Sitting at my desk at the Journal last Tuesday, I glanced down at my desk calendar and noticed the date.

June 18.

It was the birthday of my paternal grandmother. Julia McRae Criss. She’d have been 109.

In her early 70s, her knees were shot. A knee replacement was suggested.

“I won’t be here much longer,” she said.

But she lived to be 93 and when she died, it was with her original knees.

She always told us she wanted to live to be 100 just so Willard Scott would mention her name as her photo, superimposed on a jar of Smucker’s jelly, was broadcast by NBC’s Today show.

I’d like to have made that happen for her, but it was not to be.

There are so many things that stir up memories of Mammaw.

At Christmastime when we make “nuts and bolts” – trash or party mix to some – I think of her and how her making of the salty snack signified the season’s start.

There will never be any better fried chicken or homemade biscuits than my grandmother’s, though my father – the oldest of her four sons – can hold his own when frying a bird.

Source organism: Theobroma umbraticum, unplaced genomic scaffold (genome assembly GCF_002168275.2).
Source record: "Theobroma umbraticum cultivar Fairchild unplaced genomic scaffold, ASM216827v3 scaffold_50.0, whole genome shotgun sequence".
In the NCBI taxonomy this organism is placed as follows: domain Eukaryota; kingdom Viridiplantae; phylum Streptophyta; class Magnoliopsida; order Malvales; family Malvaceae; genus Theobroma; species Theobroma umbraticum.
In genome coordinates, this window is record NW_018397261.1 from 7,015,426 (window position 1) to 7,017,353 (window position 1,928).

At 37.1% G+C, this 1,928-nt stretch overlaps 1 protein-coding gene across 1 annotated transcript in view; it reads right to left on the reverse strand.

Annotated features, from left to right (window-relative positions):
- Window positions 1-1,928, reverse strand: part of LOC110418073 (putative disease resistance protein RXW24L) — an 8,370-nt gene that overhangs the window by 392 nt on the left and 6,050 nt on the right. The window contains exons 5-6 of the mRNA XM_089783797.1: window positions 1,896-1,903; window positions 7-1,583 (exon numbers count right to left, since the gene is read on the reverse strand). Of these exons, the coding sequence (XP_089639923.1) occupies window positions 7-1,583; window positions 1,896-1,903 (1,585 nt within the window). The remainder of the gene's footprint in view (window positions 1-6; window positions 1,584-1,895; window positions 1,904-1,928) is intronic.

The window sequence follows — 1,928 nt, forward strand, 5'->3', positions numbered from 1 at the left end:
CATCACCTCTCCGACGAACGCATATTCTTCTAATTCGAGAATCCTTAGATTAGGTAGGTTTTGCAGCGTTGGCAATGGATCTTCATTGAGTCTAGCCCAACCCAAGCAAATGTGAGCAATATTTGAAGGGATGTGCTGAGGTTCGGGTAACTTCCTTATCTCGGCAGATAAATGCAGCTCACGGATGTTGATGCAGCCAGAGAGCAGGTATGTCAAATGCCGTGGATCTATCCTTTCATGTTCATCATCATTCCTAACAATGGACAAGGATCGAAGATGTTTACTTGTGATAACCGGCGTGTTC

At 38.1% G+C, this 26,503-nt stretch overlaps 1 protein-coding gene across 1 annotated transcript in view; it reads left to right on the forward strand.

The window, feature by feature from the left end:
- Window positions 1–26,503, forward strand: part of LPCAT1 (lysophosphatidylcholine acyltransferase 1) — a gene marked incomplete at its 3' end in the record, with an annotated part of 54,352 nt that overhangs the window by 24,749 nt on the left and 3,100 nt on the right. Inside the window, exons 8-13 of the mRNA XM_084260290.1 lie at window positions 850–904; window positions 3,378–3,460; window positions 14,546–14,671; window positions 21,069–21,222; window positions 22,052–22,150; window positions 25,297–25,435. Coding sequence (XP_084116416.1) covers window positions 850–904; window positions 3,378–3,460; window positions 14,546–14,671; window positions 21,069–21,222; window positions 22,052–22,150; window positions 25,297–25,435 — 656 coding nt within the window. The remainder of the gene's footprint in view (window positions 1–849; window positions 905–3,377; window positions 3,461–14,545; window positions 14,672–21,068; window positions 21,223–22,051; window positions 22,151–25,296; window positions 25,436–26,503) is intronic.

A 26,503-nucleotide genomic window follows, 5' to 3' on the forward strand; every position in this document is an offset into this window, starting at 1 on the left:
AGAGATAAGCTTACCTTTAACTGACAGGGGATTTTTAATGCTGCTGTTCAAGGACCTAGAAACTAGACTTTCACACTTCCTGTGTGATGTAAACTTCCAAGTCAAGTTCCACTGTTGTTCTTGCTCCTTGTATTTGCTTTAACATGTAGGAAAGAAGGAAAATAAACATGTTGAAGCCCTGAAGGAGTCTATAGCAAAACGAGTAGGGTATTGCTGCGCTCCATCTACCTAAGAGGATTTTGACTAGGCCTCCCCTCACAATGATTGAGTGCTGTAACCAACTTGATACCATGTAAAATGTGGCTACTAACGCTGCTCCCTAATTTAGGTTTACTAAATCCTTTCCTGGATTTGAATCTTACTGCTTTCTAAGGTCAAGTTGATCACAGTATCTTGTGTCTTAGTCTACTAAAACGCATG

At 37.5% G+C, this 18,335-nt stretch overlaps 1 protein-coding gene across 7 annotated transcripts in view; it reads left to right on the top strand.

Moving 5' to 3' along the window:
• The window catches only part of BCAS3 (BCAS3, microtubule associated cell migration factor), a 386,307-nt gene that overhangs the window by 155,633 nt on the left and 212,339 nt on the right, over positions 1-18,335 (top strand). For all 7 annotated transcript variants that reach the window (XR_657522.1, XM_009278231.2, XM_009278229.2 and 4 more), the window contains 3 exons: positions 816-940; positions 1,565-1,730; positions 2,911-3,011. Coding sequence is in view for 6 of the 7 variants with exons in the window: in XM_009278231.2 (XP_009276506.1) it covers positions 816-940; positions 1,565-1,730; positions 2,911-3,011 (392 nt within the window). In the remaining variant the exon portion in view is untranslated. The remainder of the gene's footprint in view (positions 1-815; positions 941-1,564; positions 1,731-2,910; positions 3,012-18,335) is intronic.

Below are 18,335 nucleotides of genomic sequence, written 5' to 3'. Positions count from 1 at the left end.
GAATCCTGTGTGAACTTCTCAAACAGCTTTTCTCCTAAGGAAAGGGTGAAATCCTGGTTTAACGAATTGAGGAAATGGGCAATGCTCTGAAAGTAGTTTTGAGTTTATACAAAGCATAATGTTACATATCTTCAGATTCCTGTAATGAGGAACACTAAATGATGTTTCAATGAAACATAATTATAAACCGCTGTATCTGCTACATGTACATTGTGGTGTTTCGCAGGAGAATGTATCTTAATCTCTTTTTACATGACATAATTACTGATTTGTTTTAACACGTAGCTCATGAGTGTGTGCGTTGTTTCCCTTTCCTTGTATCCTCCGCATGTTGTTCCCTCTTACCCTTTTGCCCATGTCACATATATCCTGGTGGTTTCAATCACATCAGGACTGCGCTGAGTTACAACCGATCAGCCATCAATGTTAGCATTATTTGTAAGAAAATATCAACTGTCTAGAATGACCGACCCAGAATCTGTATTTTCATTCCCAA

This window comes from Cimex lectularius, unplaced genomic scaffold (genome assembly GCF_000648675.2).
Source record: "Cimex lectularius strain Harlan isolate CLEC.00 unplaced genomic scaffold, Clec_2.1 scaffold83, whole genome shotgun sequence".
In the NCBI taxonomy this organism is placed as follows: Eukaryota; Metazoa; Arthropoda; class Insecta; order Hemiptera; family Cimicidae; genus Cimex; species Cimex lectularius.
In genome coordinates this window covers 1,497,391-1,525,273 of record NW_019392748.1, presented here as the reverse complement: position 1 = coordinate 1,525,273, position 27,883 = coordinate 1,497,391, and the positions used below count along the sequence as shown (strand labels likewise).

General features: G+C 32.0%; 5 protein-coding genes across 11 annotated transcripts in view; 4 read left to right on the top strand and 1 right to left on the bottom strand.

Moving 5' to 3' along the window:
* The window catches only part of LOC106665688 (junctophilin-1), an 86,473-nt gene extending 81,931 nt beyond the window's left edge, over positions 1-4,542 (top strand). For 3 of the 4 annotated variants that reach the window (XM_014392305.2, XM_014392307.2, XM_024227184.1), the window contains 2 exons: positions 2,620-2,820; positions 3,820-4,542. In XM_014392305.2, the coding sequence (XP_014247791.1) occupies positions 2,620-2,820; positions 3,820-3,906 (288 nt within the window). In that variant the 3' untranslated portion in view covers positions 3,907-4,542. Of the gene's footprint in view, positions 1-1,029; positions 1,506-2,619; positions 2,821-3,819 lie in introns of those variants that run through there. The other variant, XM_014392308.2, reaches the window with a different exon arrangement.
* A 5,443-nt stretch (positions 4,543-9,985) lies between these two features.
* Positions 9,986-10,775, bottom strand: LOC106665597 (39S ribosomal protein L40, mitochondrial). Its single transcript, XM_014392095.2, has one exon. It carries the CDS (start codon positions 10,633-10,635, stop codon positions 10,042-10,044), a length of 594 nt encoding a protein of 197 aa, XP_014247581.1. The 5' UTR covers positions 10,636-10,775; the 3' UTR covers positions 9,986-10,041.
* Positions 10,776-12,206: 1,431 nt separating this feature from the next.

She’d have made a great Cook of the Week, except she’d not have been able to share any recipes – “you take a little bit of this and a little bit of that and you mix it up until it looks like it’s supposed to ...”

Of course, all my memories of Mammaw are not of the culinary kind.

Even more than our bellies, she nourished our spirits and we are all the better for it.

Whenever I pass a gumball machine, I smile, recalling all the pennies my grandmother patiently passed my way until a red gumball finally emerged, making me a happy child.

Whenever someone mentions the late Billy Graham – who was adored by my grandmother – I’m reminded of her faith. Her power of positive thinking would have made Norman Vincent Peale proud.

If I were with her while she watched her “stories,” she’d always ask, “Do you watch this one?” And even though I’d say no, she’d catch me up on all the daytime drama.

I’m reminded of my grandmother when I think of some of her Mammaw-isms: “Always tell the truth: One lie begats another.” “I’m not asleep: I’m just resting my eyes.” “Mice can’t climb.”

I learned not long after childhood mice most certainly can climb and my grandmother had told me an untruth.

I miss her every day and wish we could have a nice, long visit. But my memories of Mammaw make me happy.

Just like those bright red gumballs.

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